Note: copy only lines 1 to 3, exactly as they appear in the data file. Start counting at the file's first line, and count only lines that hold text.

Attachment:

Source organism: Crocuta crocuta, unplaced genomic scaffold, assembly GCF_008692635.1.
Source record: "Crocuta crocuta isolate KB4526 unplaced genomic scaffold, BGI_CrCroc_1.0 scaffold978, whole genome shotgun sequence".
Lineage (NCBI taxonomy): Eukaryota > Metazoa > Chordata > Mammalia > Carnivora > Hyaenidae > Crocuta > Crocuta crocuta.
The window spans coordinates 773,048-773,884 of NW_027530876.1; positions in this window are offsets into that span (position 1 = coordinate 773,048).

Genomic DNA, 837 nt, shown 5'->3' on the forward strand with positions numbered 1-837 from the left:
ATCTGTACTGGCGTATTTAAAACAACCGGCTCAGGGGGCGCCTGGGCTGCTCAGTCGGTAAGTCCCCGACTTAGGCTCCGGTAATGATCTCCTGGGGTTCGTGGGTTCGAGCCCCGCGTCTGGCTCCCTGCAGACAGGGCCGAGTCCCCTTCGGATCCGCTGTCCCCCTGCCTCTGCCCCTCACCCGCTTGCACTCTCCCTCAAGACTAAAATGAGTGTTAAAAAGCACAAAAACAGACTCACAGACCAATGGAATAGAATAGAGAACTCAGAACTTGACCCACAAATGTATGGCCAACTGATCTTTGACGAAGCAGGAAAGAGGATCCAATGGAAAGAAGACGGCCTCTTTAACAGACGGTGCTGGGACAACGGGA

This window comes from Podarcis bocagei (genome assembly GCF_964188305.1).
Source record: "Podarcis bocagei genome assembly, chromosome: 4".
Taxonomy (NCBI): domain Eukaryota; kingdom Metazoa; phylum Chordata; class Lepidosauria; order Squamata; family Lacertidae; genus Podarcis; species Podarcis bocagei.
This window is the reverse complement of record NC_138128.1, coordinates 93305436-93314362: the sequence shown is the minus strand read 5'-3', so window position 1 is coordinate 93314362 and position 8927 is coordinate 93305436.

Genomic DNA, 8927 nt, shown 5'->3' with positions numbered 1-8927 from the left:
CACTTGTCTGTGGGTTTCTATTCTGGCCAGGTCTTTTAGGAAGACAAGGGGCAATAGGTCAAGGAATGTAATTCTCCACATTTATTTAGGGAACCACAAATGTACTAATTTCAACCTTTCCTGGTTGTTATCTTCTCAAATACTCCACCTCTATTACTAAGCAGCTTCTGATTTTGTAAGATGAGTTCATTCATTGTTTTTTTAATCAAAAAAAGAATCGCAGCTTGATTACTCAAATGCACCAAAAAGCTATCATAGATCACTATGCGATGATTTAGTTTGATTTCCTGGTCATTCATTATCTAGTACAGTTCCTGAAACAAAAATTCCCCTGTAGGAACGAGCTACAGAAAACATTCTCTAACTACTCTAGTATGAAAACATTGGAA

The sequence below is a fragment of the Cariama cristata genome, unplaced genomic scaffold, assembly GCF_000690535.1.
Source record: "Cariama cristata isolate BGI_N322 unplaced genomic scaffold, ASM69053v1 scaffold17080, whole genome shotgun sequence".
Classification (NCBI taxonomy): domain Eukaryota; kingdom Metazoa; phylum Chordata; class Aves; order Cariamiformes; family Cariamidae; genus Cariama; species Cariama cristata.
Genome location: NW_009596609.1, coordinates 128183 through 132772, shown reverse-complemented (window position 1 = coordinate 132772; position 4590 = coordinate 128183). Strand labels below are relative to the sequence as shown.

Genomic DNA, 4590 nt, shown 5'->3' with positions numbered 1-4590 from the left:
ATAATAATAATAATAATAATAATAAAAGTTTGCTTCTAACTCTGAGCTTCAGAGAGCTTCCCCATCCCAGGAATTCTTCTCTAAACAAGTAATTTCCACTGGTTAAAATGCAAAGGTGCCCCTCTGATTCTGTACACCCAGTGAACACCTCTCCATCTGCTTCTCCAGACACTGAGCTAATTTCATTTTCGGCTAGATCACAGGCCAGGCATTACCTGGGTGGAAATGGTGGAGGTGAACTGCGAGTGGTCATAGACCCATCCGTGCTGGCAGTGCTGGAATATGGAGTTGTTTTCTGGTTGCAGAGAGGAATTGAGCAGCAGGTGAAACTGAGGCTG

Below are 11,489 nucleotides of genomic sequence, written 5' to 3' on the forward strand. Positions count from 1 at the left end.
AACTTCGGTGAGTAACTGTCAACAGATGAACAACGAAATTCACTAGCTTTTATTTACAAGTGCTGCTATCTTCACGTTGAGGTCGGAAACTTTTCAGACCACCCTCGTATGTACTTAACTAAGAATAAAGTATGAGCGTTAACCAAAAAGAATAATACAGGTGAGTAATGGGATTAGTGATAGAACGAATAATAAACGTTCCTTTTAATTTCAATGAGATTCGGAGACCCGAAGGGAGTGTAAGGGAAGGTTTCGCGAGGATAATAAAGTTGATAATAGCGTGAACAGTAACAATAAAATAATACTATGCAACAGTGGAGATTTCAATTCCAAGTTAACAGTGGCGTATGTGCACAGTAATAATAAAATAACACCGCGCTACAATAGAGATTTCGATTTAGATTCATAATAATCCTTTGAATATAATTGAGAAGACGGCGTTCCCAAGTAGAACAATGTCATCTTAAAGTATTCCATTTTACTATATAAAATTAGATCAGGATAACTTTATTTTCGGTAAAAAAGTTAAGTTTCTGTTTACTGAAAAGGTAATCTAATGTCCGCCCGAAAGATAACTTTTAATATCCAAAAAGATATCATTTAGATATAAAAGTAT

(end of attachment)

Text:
Source organism: Crocuta crocuta, unplaced genomic scaffold, assembly GCF_008692635.1.
Source record: "Crocuta crocuta isolate KB4526 unplaced genomic scaffold, BGI_CrCroc_1.0 scaffold978, whole genome shotgun sequence".
Lineage (NCBI taxonomy): Eukaryota > Metazoa > Chordata > Mammalia > Carnivora > Hyaenidae > Crocuta > Crocuta crocuta.